How quickly things change. Two weeks ago, the thought of remotely publishing the Herald Democrat was a distant hypothetical. Remote publication, we believe, is now a necessity.

Today’s newspaper is the first Herald Democrat to be published remotely in the Herald’s 140 year history. Remotely “put together,” I should say, as the newspaper was still printed by the people and presses of Arkansas Valley Publishing Company’s Salida print shop. We are so grateful for their expertise.

Today’s newspaper is also the result of hundreds, yes hundreds, of phone calls, emails and texts troubleshooting file sharing methods, compatibility issues and more. Brain-frying work at its best.

But more importantly, today’s newspaper is a tangible representation of the Herald’s stance on the importance of social distancing. We knew, with some extra work, we could stay home this week. And so we did.

Following are ways the Herald’s staff has found joy in social distancing over the last two weeks. When we haven’t been working, that is.

Marcia Martinek

Editor Emerita

When I was in college, I purchased a baritone ukulele. I got it out this past weekend to see what I remembered. Should anyone get too close to me in these days of social distancing, my playing the ukulele and singing will surely cause them to retreat more than six feet!

Stephanie Wagner

Marketing and Advertising Manager

Since I can’t see my friends, I decided to just plant some new ones; the bok choy is proving to be the best listener so far. I spent hours outside with my dogs, let the sun shine on my face, and gave thanks for my family and all the blessings we have. I organized my home and work space to create good flow and balance. I also dedicated some time to simply being still.

Chuck Cofer

Copy Editor

We got a head start practicing social distancing when my dad joined us in 2016 (he’s now 98). Our big event was breakfast out 3-4 times a week. Obviously that’s stopped. Now we take rides on the back roads.

Dad is convinced the whole thing is a hoax (and he’s a Democrat). He rolls his eyes when we mention the toilet-paper shortage. His grandson, who works for a waste management company, happily points out that a lot of people are full of crap.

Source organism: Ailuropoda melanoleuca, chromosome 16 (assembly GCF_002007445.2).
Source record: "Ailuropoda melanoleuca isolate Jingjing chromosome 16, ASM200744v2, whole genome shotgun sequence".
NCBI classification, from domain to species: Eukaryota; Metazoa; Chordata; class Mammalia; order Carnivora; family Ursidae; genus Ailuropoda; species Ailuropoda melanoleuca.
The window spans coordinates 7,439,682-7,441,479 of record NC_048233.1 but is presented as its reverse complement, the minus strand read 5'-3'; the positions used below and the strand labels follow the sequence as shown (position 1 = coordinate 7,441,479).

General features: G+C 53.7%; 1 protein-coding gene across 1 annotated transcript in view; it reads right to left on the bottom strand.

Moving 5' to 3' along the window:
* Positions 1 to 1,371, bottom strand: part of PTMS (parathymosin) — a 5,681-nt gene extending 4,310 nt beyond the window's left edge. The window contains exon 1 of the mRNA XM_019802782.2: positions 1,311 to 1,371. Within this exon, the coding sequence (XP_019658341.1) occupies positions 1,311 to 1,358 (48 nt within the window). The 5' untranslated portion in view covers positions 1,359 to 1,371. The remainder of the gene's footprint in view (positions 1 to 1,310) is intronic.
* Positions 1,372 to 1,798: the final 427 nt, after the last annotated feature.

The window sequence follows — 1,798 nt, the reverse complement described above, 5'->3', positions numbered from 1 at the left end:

Hannah Cary

Office Manager

So far, I’ve used my recently acquired free time to relax. I’ve taken advantage of the good weather to walk my dogs. I’ve also spent a couple of evenings over the last weekend watching a couple of my dad’s favorite John Wayne movies with him and connecting with my sister over the phone.

Sean Summers

Community Reporter

In between volunteering, looking for supplemental income, chores, and caring for yourself and your children, you may find some free time that you’re unsure how to fill in these strange circumstances.

I’ve been revisiting favorite books (the Mars trilogy, anyone?), re-discovering my affinities for sewing and wild plant identification, listening to hours of new music, and calling friends. In the last handful of days, I’ve discovered more new albums than I have since working at a community radio station.

Put on a new album, sit down with some tea, and consider learning a new craft or remembering a forgotten one.

Rachel Woolworth

Editor

I spend far too much time in front of a computer screen. Especially, recently. So, when a lunch break or work-free weekend presents itself, I head outside.

Snowy lunch runs down the Boulevard and weekend splitboarding expeditions in the Sawatch, that’s about all I need to stay grounded in a rapidly changing world. Such outings challenge my body and mind in ways that allow me to forget about my to-do list and just be.

The quiet of the backcountry, the sun-wrapped snow, the sway of aspens in the afternoon wind. There’s nothing better.

The Herald Democrat Staff

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